The Treasury have predicted that house prices could plummet should we leave the EU following the 23rd June referendum.
Chancellor George Osborne dramatically revealed the research points to house prices falling between 10 and 18pc should we vote for a Brexit result. The figures are based on the Pound Sterling being 3.6 to 6pc lower over the next two years, assuming there is an economic shock following a vote to leave the EU.
The claims have caused a great deal of debate for people on both sides of the argument – and for those sitting on more neutral ground, too. The Bank of England, for example, have dismissed the claims as simply not true, stating that house prices are unlikely to be affected.
For those of us in later life and not planning on selling the family home any time soon, property price changes are still vitally important for one key reason. The higher the value of our homes, the greater the equity. That means a larger fund available to tap into in the future should we want or need to, or it can mean a larger inheritance for our loved ones when the time comes.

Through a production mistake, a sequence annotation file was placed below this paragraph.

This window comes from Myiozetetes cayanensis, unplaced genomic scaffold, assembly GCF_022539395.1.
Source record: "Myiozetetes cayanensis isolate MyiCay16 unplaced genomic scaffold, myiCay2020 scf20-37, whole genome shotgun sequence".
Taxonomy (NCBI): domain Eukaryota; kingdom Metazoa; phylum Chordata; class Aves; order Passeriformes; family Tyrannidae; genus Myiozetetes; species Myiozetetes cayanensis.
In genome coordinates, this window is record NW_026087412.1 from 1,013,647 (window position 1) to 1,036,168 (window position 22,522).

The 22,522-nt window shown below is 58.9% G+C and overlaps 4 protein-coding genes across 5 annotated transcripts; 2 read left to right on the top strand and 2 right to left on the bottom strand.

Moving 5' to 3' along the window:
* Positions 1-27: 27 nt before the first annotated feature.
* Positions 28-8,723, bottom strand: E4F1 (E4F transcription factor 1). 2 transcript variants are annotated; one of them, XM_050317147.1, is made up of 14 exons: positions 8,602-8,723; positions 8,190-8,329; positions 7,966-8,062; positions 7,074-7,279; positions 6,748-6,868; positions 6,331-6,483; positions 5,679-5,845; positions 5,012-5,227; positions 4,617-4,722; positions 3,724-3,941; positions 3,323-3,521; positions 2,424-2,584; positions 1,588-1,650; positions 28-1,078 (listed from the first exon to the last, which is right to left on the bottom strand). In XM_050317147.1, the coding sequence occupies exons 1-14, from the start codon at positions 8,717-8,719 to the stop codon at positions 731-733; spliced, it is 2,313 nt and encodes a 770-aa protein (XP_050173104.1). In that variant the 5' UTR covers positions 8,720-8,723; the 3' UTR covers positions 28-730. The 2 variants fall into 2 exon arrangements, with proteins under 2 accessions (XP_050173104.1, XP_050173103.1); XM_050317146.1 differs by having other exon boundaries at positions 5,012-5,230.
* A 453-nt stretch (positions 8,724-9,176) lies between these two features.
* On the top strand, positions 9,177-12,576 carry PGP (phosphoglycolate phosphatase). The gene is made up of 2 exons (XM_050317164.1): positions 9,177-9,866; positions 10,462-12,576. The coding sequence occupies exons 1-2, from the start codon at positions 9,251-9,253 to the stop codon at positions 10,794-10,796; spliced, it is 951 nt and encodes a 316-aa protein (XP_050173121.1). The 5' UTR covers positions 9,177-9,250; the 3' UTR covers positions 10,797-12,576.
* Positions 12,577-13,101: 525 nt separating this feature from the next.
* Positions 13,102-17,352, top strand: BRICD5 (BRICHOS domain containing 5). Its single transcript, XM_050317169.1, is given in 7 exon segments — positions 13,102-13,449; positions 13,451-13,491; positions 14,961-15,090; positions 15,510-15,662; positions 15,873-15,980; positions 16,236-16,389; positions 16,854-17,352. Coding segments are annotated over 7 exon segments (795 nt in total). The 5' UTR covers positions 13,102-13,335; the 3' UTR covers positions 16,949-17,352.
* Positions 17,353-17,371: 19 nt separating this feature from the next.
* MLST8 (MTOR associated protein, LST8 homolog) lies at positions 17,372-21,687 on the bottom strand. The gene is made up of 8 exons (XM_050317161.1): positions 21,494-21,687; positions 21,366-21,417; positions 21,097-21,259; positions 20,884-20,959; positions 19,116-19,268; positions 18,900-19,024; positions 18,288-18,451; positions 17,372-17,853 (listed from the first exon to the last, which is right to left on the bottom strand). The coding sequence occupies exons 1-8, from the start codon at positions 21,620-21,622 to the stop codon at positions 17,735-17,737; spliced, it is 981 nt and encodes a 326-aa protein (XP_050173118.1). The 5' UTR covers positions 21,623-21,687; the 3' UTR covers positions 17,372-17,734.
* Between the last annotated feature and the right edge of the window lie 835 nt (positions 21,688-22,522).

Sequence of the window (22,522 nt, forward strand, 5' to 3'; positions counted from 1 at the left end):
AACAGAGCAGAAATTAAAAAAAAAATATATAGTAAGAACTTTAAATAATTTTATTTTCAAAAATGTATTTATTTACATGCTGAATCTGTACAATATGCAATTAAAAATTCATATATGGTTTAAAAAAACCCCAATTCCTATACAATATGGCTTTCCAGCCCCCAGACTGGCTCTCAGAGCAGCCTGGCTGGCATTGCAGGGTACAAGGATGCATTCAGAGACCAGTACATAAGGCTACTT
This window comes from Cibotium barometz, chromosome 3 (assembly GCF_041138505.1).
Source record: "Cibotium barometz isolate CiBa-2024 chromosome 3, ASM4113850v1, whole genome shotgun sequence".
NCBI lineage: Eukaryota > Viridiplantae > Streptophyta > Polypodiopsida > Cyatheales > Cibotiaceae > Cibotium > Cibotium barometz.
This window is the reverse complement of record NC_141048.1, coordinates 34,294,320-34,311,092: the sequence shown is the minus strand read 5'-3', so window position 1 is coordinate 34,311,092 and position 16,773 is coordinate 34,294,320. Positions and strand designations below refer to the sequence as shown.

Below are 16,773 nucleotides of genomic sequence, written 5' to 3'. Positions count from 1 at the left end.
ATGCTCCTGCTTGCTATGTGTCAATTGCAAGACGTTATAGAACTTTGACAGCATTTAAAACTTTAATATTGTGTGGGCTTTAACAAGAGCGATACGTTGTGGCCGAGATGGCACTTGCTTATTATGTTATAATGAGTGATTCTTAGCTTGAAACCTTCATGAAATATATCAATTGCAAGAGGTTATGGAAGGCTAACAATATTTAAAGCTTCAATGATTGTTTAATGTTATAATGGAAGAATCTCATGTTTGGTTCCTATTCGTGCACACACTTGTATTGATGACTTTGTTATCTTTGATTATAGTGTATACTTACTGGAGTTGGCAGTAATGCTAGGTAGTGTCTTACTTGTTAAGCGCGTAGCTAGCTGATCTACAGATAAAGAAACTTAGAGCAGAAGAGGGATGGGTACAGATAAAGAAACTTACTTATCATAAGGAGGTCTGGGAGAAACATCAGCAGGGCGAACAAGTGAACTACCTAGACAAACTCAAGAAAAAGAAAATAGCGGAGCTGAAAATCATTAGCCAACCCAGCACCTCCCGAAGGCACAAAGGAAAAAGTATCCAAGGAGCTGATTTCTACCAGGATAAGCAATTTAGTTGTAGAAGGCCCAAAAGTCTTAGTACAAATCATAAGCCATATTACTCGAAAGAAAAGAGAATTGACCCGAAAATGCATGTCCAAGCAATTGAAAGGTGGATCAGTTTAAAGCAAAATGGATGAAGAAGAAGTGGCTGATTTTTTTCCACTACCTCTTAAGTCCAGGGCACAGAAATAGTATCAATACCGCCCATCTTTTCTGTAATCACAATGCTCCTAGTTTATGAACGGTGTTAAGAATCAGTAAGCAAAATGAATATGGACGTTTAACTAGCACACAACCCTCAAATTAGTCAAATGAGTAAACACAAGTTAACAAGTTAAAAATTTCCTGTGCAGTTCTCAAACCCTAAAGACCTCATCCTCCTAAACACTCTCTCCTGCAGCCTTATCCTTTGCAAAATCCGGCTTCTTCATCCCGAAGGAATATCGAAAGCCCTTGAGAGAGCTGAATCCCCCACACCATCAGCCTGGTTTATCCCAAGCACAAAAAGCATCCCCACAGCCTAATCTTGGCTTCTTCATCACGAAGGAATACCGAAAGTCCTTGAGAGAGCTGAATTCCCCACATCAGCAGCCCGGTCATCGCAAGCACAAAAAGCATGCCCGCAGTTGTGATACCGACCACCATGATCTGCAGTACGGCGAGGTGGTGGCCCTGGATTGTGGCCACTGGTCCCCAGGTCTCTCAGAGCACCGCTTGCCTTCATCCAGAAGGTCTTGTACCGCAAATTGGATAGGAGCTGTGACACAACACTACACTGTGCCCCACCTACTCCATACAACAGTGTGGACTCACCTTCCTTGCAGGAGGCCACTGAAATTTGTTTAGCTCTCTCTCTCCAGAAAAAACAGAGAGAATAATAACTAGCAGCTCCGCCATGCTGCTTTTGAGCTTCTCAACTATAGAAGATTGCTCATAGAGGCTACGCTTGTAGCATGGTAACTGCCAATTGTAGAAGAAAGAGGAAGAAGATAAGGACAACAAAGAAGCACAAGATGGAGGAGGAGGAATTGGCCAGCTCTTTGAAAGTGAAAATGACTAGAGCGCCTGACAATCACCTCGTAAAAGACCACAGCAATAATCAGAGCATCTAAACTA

Whatever happens to house prices in the future, what we know right now is that house prices are up by 23% on what they were just ten years ago. In fact, the average UK home is valued today at £204,368, which is £18,324 more than in October 2007 – when prices last hit their peak before the financial crisis.
With concerns now being raised about the referendum result on house prices in the next few years, for those looking to utilise their tax-free property wealth to enjoy a cash boost in later life, now could be a good time to start investigating their options.
Speaking to an independent specialist in retirement lending is vital if you are planning on using your home to fund your retirement plans in the future. To discover your options and find the plan which meets your individual needs best, call the Bower team today on [tel].
Remember, by its very nature equity release will reduce the value of your estate and the amount of inheritance you leave. Your specialist will explain all of this to you during your free, no-obligation initial consultation.